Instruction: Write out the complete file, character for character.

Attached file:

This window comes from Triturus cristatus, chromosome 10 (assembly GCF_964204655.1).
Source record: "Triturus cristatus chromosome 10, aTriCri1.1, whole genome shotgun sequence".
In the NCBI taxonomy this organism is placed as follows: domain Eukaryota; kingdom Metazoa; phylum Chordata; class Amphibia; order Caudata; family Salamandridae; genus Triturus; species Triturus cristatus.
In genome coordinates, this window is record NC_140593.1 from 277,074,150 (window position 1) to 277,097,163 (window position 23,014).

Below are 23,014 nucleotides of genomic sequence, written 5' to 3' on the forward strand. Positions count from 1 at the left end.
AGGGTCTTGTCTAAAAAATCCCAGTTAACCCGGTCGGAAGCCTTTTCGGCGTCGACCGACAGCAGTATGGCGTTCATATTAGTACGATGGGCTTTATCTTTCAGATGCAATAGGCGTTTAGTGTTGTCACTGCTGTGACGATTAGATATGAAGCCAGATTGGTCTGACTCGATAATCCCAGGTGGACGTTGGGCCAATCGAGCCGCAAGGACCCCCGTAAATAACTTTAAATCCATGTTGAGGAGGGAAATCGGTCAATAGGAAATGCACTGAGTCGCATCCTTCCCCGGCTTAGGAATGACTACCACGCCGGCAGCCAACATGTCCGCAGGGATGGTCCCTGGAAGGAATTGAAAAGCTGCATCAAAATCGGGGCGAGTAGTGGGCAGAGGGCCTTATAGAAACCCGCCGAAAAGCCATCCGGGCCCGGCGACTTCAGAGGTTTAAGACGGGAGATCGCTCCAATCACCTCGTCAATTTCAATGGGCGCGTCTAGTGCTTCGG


This window comes from Triturus cristatus, chromosome 10 (assembly GCF_964204655.1).
Source record: "Triturus cristatus chromosome 10, aTriCri1.1, whole genome shotgun sequence".
In the NCBI taxonomy this organism is placed as follows: domain Eukaryota; kingdom Metazoa; phylum Chordata; class Amphibia; order Caudata; family Salamandridae; genus Triturus; species Triturus cristatus.
In genome coordinates, this window is record NC_140593.1 from 277,074,150 (window position 1) to 277,097,163 (window position 23,014).

Below are 23,014 nucleotides of genomic sequence, written 5' to 3' on the forward strand. Positions count from 1 at the left end.
AGGGTCTTGTCTAAAAAATCCCAGTTAACCCGGTCGGAAGCCTTTTCGGCGTCGACCGACAGCAGTATGGCGTTCATATTAGTACGATGGGCTTTATCTTTCAGATGCAATAGGCGTTTAGTGTTGTCACTGCTGTGACGATTAGATATGAAGCCAGATTGGTCTGACTCGATAATCCCAGGTGGACGTTGGGCCAATCGAGCCGCAAGGACCCCCGTAAATAACTTTAAATCCATGTTGAGGAGGGAAATCGGTCAATAGGAAATGCACTGAGTCGCATCCTTCCCCGGCTTAGGAATGACTACCACGCCGGCAGCCAACATGTCCGCAGGGATGGTCCCTGGAAGGAATTGAAAAGCTGCATCAAAATCGGGGCGAGTAGTGGGCAGAGGGCCTTATAGAAACCCGCCGAAAAGCCATCCGGGCCCGGCGACTTCAGAGGTTTAAGACGGGAGATCGCTCCAATCACCTCGTCAATTTCAATGGGCGCGTCTAGTGCTTCGG